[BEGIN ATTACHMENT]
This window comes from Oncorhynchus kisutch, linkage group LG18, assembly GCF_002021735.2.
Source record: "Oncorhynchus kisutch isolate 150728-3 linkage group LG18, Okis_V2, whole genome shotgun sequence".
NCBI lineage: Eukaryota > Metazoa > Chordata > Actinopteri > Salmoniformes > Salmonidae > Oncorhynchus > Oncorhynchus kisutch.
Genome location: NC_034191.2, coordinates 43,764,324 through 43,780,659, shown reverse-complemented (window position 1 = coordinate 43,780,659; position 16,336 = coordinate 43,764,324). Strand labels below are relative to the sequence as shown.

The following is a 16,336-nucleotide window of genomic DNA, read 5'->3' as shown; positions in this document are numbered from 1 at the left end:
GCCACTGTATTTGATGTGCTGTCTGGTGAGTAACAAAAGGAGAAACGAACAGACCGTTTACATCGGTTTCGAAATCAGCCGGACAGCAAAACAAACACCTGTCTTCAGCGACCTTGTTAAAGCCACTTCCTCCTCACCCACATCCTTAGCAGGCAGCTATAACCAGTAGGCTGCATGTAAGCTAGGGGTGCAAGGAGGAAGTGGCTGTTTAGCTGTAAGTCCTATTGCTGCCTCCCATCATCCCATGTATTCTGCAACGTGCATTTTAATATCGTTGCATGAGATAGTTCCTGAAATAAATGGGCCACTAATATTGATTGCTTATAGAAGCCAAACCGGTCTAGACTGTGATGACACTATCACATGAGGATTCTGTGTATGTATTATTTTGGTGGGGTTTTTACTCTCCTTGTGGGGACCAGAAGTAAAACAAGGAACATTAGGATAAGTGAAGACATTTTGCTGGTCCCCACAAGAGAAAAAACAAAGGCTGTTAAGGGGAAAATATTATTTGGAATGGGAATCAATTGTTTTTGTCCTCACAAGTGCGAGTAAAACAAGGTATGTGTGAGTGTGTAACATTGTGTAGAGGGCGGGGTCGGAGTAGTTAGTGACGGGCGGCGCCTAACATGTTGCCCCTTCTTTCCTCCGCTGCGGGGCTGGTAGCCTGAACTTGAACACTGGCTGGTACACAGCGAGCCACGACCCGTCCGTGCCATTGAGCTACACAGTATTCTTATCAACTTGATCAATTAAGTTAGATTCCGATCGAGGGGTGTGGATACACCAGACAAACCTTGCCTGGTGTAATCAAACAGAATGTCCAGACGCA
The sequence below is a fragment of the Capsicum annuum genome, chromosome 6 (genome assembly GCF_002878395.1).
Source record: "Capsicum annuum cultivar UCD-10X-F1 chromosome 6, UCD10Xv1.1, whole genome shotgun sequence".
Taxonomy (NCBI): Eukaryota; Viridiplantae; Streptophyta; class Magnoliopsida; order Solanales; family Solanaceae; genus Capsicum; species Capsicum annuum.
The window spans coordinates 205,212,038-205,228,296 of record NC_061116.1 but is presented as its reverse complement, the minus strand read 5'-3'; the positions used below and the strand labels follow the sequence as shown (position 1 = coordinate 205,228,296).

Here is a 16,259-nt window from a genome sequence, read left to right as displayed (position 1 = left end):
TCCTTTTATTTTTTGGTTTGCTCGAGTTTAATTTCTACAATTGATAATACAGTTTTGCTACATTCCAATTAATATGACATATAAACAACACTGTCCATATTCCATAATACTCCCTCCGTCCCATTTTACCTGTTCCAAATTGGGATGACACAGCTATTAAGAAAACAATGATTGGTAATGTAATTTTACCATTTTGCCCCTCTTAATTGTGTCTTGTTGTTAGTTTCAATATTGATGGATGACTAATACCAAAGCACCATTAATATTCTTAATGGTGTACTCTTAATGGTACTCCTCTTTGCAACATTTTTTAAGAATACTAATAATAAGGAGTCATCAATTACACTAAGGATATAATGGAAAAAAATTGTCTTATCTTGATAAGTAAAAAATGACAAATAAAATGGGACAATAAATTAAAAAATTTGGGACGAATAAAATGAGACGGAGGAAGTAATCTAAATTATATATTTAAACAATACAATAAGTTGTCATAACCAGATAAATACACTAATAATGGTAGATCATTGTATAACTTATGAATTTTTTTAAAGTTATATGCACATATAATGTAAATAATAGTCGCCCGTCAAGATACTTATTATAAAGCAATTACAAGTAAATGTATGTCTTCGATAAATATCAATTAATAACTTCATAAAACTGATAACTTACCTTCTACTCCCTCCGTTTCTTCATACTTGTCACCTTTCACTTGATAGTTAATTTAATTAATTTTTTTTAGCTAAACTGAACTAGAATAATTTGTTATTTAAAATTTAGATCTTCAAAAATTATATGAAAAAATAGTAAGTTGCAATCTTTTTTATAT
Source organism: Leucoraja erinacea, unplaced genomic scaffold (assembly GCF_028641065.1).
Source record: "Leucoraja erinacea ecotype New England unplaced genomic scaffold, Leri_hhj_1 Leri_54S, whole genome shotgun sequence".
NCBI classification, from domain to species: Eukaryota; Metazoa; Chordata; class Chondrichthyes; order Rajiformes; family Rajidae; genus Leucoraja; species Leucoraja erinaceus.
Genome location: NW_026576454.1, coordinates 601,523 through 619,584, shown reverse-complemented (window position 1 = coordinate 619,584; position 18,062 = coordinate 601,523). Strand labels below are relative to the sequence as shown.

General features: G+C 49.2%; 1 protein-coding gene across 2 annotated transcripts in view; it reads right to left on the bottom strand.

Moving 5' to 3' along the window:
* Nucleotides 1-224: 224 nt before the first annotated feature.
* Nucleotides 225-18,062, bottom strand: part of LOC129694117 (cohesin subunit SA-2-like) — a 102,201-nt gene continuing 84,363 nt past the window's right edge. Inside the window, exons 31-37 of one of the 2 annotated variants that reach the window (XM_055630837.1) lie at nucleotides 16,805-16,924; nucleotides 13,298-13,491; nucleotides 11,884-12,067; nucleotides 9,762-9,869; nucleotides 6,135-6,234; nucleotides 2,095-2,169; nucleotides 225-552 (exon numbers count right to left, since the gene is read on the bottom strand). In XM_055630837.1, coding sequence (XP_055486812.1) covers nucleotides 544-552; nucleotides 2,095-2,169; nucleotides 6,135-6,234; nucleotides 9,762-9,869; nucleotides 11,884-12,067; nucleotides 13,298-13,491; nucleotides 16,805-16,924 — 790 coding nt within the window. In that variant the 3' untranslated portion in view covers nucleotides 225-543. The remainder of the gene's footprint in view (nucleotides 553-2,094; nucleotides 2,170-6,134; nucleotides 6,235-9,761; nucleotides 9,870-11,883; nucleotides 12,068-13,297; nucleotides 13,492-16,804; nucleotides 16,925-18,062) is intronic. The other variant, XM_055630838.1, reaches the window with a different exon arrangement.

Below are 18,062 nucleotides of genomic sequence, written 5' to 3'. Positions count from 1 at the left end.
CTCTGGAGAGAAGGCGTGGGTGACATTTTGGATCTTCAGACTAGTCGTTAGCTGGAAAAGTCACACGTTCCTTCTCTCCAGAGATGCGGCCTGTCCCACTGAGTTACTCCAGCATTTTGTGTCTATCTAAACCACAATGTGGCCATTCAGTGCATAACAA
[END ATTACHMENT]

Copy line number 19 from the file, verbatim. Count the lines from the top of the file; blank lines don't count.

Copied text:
* Nucleotides 1-224: 224 nt before the first annotated feature.